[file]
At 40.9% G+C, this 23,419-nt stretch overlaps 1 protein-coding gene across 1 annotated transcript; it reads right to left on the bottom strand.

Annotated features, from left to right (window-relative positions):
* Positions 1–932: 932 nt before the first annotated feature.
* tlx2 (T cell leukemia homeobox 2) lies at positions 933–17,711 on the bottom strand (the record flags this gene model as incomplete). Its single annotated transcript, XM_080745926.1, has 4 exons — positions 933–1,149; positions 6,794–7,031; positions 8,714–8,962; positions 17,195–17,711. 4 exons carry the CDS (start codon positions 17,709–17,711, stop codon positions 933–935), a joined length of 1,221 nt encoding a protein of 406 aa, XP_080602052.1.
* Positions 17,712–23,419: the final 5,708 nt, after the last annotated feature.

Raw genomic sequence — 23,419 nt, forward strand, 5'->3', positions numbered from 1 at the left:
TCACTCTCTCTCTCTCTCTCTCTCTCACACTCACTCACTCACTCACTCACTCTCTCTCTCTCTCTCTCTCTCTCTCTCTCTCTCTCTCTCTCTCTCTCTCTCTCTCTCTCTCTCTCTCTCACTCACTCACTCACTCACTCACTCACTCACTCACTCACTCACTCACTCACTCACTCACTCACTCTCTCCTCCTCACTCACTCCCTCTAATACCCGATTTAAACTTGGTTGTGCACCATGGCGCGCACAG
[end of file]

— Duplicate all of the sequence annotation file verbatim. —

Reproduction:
At 40.9% G+C, this 23,419-nt stretch overlaps 1 protein-coding gene across 1 annotated transcript; it reads right to left on the bottom strand.

Annotated features, from left to right (window-relative positions):
* Positions 1–932: 932 nt before the first annotated feature.
* tlx2 (T cell leukemia homeobox 2) lies at positions 933–17,711 on the bottom strand (the record flags this gene model as incomplete). Its single annotated transcript, XM_080745926.1, has 4 exons — positions 933–1,149; positions 6,794–7,031; positions 8,714–8,962; positions 17,195–17,711. 4 exons carry the CDS (start codon positions 17,709–17,711, stop codon positions 933–935), a joined length of 1,221 nt encoding a protein of 406 aa, XP_080602052.1.
* Positions 17,712–23,419: the final 5,708 nt, after the last annotated feature.

Raw genomic sequence — 23,419 nt, forward strand, 5'->3', positions numbered from 1 at the left:
TCACTCTCTCTCTCTCTCTCTCTCTCACACTCACTCACTCACTCACTCACTCTCTCTCTCTCTCTCTCTCTCTCTCTCTCTCTCTCTCTCTCTCTCTCTCTCTCTCTCTCTCTCTCTCTCACTCACTCACTCACTCACTCACTCACTCACTCACTCACTCACTCACTCACTCACTCACTCACTCTCTCCTCCTCACTCACTCCCTCTAATACCCGATTTAAACTTGGTTGTGCACCATGGCGCGCACAG